The Importance of a Communication Passport

“Having a communication passport has given Laura a voice.”

Laura is a young adult with Wiedemann-Steiner syndrome. I discovered quite early on that there were going to be many different professionals involved in Laura’s life.

Having so many people involved with Laura’s care results in lots of different information to communicate. Each individual who works with her needs to know about all the important information that we collectively have learned about Laura, who she is, and how she understands the world around her.

As Laura’s mother, through our experiences, I have learned what certain facial expression mean; and what particular behaviours are likely to have been caused by. Additionally, I am the central point at which all reports regarding Laura’s care coalesce.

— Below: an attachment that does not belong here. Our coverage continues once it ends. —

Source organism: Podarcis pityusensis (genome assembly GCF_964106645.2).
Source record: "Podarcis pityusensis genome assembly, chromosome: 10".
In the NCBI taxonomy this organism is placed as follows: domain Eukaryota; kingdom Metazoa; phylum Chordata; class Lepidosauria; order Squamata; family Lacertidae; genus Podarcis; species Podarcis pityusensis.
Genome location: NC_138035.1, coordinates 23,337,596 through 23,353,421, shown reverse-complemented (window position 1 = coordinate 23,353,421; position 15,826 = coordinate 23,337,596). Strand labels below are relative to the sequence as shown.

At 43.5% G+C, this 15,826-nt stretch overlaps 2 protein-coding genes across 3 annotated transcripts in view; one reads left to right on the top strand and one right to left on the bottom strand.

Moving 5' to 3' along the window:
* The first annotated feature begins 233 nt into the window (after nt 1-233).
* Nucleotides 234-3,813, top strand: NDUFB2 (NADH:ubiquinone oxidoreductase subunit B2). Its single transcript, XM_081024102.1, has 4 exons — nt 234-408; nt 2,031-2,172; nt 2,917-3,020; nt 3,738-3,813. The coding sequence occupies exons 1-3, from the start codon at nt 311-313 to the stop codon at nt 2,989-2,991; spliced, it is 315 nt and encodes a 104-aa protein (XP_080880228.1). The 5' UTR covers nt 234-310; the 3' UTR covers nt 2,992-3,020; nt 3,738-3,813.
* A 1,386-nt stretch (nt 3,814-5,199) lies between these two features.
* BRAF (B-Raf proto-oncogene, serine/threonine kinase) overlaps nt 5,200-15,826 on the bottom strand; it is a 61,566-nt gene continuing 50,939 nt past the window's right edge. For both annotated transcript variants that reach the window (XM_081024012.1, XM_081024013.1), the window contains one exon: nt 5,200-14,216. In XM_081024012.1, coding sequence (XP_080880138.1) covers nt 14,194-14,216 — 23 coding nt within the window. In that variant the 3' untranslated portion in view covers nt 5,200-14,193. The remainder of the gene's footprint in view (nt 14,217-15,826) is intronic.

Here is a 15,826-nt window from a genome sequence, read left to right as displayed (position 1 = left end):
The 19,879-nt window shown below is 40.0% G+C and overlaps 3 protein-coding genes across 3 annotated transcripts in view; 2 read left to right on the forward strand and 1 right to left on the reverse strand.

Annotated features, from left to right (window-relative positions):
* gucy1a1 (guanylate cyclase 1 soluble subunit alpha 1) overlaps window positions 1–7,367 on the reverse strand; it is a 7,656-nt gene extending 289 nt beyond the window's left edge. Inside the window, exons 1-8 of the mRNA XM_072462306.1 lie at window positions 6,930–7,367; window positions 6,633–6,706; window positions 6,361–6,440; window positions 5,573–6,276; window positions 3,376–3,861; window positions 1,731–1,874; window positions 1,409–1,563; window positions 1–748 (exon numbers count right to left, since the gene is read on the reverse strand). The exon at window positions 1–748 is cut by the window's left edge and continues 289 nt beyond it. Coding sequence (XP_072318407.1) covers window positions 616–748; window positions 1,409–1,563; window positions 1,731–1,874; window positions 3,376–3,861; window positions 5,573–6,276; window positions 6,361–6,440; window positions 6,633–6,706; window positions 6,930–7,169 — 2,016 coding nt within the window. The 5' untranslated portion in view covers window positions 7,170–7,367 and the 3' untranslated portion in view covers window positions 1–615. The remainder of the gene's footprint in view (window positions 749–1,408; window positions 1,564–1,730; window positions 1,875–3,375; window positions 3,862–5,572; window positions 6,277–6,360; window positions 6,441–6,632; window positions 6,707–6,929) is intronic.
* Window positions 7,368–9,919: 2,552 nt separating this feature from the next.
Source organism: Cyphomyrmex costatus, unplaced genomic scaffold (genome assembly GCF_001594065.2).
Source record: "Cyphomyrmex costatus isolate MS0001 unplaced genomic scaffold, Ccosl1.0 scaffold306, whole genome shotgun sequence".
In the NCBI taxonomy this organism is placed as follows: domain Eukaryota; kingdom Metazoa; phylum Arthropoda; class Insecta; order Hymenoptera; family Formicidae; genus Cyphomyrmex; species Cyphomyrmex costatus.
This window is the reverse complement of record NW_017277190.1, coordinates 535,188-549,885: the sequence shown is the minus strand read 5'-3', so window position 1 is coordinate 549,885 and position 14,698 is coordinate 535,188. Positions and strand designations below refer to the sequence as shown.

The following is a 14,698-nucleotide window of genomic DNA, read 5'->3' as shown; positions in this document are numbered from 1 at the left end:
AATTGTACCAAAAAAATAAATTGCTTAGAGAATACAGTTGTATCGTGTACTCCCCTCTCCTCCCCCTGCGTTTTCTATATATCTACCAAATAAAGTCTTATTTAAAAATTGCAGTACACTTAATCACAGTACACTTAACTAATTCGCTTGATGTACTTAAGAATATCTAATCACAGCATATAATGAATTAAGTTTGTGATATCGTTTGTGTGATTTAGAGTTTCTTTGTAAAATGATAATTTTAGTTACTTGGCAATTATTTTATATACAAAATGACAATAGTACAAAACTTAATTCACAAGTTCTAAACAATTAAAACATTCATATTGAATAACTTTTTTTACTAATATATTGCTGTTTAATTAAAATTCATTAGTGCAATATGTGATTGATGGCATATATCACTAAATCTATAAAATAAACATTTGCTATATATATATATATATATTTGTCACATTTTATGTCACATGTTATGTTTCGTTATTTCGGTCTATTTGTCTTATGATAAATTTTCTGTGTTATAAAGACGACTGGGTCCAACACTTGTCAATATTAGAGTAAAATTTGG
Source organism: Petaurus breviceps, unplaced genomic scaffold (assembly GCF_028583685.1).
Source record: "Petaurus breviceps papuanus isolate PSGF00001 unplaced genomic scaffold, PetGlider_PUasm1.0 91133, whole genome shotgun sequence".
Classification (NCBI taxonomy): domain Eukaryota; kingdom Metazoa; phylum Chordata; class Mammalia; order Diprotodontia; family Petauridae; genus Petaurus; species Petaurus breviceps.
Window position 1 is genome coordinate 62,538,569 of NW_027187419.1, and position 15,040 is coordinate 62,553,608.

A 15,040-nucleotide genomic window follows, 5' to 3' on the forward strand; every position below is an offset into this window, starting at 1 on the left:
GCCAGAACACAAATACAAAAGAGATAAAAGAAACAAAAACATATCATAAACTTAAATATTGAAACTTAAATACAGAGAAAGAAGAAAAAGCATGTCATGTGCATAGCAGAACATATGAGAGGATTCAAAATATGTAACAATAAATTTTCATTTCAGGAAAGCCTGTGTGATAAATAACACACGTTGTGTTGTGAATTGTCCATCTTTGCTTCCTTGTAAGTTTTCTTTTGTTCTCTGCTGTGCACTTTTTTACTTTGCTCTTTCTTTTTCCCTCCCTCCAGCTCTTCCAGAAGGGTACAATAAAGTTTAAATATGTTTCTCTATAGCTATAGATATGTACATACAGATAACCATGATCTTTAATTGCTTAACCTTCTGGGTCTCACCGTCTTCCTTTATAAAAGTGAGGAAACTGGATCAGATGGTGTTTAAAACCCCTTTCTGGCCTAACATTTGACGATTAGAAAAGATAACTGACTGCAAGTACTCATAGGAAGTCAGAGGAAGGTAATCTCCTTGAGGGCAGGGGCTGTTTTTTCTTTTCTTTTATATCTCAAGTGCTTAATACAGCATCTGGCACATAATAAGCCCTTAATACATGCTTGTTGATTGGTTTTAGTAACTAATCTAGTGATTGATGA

The challenge for me was: How do I convey all this accumulated knowledge to each professional Laura will encounter? Someone told me about something called a “Personal Passport” and gave me the address to a website that explained all about it. After checking the website I decided to make one for Laura. It has proved invaluable. She carries it with her at all times in the form of an A5 booklet. I also email a copy to anyone who is concerned with her care.

The Passport we have created has grown so much over the years that we have decided we want to pass it on and share our progress with anyone who might benefit from it.

So feel free to look around the site and use as much or as little as you like. We hope that it can be of some use to you.

— Kate

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